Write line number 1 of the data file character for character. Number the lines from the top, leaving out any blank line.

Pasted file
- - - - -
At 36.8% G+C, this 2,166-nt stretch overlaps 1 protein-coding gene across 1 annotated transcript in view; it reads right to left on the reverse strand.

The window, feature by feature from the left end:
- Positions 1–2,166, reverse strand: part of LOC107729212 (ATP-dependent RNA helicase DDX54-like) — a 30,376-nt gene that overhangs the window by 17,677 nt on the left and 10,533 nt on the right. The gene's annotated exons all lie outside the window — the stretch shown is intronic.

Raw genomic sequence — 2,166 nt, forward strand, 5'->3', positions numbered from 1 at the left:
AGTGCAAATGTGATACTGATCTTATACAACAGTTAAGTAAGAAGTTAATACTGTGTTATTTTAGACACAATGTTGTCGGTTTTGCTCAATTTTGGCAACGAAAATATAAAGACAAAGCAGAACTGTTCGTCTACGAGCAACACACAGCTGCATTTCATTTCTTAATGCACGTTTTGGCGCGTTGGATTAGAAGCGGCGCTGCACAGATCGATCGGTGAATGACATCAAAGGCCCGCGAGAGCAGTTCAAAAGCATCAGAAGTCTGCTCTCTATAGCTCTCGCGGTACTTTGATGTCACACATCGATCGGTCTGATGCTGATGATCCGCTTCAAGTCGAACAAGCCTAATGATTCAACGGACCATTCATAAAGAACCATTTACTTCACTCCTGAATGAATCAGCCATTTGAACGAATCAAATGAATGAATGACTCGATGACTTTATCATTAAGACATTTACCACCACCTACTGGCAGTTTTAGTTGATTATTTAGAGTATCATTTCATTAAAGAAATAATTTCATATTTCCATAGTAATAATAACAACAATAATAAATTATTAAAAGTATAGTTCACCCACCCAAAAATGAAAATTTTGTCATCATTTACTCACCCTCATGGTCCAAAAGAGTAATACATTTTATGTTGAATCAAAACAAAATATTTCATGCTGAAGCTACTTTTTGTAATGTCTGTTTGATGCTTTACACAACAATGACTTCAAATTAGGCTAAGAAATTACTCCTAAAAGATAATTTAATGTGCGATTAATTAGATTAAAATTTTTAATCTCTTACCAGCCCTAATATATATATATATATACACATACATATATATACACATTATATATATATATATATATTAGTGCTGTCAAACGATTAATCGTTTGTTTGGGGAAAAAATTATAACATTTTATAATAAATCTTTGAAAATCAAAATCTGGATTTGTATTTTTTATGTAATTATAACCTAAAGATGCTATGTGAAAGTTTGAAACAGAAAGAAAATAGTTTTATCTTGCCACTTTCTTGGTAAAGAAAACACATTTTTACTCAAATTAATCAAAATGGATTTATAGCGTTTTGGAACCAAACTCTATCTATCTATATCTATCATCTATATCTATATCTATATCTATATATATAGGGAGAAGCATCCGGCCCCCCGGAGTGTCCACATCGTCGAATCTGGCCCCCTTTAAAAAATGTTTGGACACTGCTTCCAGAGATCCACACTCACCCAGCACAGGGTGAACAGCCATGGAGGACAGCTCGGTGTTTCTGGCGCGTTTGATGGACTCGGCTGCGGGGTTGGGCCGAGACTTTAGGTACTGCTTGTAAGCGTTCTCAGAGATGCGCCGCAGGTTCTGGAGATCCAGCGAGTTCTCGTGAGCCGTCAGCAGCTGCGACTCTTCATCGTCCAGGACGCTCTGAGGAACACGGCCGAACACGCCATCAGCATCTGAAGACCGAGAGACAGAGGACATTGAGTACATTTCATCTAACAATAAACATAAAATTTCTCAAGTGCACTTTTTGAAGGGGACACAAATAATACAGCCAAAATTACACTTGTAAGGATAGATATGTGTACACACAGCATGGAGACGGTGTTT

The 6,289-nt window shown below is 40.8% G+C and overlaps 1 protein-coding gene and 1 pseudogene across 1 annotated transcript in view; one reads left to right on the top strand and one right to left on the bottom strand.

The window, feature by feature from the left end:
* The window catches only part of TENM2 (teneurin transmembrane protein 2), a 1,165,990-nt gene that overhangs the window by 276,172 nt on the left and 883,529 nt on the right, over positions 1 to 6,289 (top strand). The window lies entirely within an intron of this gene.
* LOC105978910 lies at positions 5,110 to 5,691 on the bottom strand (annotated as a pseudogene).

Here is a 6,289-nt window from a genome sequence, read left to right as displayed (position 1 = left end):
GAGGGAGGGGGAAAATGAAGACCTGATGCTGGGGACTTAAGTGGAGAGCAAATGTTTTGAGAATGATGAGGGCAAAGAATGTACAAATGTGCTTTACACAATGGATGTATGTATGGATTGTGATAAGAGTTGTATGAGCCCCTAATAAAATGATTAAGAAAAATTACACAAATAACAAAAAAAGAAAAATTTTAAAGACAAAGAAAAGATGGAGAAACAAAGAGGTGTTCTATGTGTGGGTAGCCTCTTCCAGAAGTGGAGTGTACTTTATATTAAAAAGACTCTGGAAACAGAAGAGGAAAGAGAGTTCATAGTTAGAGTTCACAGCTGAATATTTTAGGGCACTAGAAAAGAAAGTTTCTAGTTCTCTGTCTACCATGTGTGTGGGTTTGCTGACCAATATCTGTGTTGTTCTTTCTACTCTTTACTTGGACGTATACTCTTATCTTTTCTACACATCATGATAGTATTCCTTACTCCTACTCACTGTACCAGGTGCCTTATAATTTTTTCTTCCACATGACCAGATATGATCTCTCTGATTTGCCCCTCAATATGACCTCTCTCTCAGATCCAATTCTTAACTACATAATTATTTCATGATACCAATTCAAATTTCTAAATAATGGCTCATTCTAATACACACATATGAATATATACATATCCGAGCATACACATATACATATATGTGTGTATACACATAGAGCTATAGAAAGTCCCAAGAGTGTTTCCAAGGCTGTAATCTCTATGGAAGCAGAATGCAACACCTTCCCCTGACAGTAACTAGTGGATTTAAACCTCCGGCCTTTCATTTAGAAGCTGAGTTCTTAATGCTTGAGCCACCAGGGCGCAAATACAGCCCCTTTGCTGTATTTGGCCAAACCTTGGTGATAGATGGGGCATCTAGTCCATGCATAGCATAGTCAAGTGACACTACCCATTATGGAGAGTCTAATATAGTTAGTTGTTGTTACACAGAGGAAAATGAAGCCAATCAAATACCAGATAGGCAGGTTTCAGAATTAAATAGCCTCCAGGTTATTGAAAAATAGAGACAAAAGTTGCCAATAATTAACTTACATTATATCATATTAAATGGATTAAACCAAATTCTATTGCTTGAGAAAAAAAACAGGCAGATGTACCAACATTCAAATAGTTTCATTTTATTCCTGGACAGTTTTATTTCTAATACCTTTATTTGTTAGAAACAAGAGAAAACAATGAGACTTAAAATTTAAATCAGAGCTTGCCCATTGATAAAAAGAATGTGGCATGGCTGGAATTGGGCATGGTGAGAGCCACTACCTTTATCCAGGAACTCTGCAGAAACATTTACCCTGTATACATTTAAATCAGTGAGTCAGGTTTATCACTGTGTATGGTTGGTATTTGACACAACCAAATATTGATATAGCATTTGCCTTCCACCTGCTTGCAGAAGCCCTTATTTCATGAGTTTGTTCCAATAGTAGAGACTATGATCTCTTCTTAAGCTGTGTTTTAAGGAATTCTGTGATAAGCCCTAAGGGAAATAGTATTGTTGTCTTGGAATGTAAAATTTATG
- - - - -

At 36.8% G+C, this 2,166-nt stretch overlaps 1 protein-coding gene across 1 annotated transcript in view; it reads right to left on the reverse strand.